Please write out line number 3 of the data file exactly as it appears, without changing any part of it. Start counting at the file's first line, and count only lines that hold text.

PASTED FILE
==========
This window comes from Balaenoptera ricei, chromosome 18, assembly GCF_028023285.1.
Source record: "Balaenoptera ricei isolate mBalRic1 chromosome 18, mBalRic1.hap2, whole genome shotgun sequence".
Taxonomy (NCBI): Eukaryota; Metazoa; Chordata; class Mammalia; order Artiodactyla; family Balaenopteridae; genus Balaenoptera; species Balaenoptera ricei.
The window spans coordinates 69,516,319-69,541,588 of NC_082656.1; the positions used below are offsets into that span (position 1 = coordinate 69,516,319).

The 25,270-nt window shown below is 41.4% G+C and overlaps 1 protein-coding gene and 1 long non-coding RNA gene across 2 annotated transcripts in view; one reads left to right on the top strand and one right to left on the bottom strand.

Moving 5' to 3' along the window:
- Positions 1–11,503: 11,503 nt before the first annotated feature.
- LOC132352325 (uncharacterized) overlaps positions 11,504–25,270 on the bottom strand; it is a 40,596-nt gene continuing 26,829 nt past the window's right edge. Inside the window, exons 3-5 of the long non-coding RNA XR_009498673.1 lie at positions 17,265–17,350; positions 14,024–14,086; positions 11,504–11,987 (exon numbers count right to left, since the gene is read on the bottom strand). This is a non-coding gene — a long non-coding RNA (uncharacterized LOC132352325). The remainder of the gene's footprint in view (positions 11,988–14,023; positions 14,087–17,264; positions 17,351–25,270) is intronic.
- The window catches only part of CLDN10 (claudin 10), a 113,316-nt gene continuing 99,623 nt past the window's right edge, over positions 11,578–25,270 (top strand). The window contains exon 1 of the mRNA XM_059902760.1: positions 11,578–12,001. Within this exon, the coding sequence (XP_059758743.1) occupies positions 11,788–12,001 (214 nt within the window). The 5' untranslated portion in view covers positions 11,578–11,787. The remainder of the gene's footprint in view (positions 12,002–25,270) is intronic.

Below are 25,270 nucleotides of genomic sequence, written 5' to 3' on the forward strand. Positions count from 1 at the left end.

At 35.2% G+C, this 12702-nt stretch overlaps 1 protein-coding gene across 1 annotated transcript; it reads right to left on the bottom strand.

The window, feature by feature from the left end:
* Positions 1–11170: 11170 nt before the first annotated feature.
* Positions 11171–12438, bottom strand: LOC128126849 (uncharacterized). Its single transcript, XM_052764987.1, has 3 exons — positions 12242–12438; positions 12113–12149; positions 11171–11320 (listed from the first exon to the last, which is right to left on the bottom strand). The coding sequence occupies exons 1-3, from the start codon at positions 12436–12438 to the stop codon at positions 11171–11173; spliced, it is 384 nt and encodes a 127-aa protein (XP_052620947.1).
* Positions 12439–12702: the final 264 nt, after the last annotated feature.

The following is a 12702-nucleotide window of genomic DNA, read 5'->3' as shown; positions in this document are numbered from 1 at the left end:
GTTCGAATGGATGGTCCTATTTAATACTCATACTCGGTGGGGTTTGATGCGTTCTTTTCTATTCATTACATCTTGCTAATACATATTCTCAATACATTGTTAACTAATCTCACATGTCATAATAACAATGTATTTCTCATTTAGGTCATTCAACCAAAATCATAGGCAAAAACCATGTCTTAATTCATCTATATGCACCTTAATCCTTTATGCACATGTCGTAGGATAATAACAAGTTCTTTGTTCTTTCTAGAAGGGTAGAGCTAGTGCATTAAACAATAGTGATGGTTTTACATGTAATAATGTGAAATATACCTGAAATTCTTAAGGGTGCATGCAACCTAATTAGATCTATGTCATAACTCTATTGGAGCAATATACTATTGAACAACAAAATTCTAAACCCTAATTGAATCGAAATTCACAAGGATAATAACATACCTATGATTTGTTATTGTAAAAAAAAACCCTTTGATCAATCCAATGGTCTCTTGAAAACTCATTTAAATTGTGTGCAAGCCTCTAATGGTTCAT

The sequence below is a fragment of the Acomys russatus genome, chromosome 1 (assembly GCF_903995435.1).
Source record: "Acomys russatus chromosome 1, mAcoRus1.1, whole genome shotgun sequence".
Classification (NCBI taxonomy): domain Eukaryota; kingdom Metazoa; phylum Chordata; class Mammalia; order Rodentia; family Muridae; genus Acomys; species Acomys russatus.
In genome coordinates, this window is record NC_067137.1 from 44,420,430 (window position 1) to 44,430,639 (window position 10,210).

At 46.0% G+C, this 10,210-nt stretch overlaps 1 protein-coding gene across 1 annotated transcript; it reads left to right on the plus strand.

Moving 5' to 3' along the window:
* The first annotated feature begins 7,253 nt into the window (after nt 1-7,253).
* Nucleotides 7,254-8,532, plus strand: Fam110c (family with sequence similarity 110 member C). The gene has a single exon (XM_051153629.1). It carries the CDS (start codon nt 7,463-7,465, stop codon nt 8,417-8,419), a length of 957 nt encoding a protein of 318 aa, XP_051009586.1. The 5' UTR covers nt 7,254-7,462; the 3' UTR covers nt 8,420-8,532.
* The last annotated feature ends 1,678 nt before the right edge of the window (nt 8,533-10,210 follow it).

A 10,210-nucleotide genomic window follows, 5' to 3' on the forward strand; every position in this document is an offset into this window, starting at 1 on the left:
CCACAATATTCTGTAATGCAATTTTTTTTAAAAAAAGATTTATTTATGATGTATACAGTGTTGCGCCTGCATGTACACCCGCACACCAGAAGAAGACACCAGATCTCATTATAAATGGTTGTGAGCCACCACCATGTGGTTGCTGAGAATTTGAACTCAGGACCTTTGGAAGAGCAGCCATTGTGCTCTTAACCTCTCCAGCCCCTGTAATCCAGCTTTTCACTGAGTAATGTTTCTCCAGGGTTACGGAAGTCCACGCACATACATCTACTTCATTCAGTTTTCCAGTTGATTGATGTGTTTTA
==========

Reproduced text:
Taxonomy (NCBI): Eukaryota; Metazoa; Chordata; class Mammalia; order Artiodactyla; family Balaenopteridae; genus Balaenoptera; species Balaenoptera ricei.